Photo: screen shot from China Central Television (CCTV) via the English People's Daily here.

Photo: screen shot from China Central Television (CCTV) via the English People’s Daily here.

The Handover ceremony itself featured a pathetically sad-looking Prince Charles staring at the lowering of the British Flag. A clip of Charles speaking in English about this momentous day was followed by a clip of Jiang Zemin speaking in Mandarin about this momentous day. No Cantonese was spoken.

3. My God, what will become of us? The title “50 years unchanged” was written over images of booming industry and business and hinted seemingly with a sigh of relief that Hong Kong has until 2047 to be fully reabsorbed into the Motherland. However, this sentiment is dampened by reference to the Tiananmen Square Massacre, which is more safely referred to as “The June 4th Incident” in the film. Images of Hongkongers filling Victoria Park by candlelight to pay respect to student democracy demonstrators in Beijing looked like a prayer for their own hoped for democratic future.

Candlelight vigil in Victoria Park. Photo: via Wikipedia here

4. Please let everything turn out ok. The film ended again of course with the title “A Better Hong Kong,” but during this watching it seemed less like a bright affirmation and more like a question or a hope.

This quiet, mainly black and white film is a triumph of fence walking. It takes a politically charged topic and presents it to the viewer either as a beautiful young woman with a feather in her hair or as a gnarled old woman, depending on the viewer’s own point of view.

The Hong Kong Museum of History is a master of illusion for successfully walking this tightrope with understated nuance.

***

Related post:

Hong Kong as “the great Chinese experiment in freedom”

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16 responses to “Psst Hong Kong: was it Handover or Reunification?

  1. lots of worries. The current political environment is already this terrible. The general public is controlled by media and political parties. Government is not putting out a thoughtful image that could foresee future. What else is out there except financial market and the bubbling real estates. The future will be worse. It’s already happening. As soon as the ‘one country two system’ ends, will there be a mass migration that empties out Hong Kong (just my silly thought)?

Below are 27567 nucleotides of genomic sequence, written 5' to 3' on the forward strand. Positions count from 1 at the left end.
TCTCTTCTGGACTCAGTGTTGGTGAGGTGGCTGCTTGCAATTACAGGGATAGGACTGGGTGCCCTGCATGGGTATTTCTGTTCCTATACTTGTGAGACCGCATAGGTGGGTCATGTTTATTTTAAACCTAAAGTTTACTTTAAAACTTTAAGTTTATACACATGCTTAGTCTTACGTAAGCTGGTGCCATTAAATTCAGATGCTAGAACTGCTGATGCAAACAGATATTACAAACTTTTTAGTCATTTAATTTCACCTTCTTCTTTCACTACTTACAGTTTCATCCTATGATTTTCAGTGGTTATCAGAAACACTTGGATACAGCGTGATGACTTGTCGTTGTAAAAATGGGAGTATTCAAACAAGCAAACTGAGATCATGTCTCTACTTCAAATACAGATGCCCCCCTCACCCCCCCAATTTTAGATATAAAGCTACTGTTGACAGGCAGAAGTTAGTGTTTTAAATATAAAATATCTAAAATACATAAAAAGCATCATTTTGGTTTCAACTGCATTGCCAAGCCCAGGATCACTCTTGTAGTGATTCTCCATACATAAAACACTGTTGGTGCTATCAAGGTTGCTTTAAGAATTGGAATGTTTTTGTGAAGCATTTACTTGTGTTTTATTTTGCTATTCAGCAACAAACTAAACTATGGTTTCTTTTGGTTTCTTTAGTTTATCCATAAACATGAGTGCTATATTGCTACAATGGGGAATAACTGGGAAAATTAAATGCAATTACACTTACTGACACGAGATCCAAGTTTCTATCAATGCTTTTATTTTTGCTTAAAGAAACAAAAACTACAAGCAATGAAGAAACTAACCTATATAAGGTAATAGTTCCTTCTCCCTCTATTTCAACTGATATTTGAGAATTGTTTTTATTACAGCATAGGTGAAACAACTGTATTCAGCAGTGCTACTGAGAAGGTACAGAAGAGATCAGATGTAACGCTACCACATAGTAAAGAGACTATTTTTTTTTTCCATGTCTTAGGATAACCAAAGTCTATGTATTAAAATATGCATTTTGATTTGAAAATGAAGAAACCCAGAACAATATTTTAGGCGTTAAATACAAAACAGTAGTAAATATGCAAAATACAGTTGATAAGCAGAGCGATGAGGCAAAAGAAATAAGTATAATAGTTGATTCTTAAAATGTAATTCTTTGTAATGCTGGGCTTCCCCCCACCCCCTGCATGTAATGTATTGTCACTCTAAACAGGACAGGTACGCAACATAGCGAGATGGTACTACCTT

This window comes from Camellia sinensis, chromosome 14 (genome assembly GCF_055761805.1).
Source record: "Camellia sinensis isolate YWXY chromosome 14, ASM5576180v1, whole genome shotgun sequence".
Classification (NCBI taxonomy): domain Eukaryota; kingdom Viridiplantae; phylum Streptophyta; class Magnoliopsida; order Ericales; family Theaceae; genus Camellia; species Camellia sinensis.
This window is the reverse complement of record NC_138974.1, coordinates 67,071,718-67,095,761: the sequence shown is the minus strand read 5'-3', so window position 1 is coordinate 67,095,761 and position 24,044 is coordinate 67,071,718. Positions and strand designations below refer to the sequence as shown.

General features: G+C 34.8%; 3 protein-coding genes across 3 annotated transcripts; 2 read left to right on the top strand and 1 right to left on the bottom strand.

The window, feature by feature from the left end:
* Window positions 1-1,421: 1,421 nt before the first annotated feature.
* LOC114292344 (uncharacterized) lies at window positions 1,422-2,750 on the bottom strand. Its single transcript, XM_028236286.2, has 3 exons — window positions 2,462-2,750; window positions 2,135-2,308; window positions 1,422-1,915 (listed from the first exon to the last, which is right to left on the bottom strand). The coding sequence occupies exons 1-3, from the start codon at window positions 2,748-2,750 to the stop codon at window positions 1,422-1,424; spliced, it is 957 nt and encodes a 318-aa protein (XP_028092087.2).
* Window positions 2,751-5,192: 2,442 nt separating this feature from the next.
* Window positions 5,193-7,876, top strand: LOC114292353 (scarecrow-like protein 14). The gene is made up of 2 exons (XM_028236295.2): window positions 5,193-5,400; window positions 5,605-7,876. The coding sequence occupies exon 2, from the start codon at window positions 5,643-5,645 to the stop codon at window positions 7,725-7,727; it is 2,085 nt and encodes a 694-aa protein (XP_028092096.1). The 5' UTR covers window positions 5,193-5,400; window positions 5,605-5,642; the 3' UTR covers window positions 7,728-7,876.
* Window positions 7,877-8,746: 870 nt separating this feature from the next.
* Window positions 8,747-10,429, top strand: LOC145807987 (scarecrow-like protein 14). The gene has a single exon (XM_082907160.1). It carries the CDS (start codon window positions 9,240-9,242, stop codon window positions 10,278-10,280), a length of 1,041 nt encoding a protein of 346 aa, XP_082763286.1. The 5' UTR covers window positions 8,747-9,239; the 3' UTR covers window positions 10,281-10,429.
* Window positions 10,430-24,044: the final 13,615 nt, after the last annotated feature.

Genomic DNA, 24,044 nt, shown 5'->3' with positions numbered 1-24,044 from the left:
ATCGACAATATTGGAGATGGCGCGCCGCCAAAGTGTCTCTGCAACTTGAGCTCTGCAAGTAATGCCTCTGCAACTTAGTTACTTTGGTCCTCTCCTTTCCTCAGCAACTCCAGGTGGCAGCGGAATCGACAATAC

• You make a great point about the need for (and current lack of) a positive image of what Hong Kong’s future will look like. It would be nice if true universal suffrage could be achieved in HK for the 2017 CE election so that Hongkongers could know they have a voice in their future. Let’s see.

  2. Thanks for this educational and enlightening post about what’s really going on… and how our own biases affect how we even view a documentary film about a contentious topic. The HK Museum of History is a cool place, and my favorites are the recreated streets from the old colonial era and I found all the old bank notes/bank bonds to be fascinating. 3 hours sounds about right!

    • I was lucky to spend a Saturday there on my own to take as long as I wanted to look at everything. (And have time to watch the video twice!) Next time I’ll take my older daughter too. She’d love the replicas of old Hong Kong.

      Strange to be back state-side for the summer where the political discussions center on such different topics.

  3. As I started reading this, and you painted the reunification from China’s eyes, my mind immediately went to “What would the Hong Kongers think of this?” Which you then answered with the angle portrayed by the second video. It *is* alarming. I do not think the people of HK will “go down easily.” My ex is a Hong Kong native (still there) and he HATES everything Mainland, understandably. I just might have to visit that museum the next time I’m in Hong Kong.

    • I so agree that there will be big, important political debates ahead in Hong Kong. People who are used to certain freedoms will not easily give them up. A point that is perhaps difficult for Mainland officials to fully understand… Let’s hope that HongKong is ultimately a successful ‘Chinese experiment’ in freedom.

  4. I only really know about Hong Kong reunification from an economic standpoint – In ’97 when the reunification was about to take place, a ton of people immigrated to Vancouver to “escape” – property prices in HK plummeted, future looked grim (Vancouver became another Hong Kong). After reunification, Hong Kong seemed to have a problem re-identifying itself and its standing in the world. It used to be this “gateway” to China but now China doesn’t really need a “gateway”, being accessible to just about everyone. Hong Kongers were despondent about their future, some committed suicide (I was told this is why they put up the plastic barriers at some of the busier MRT stations/exchange stations).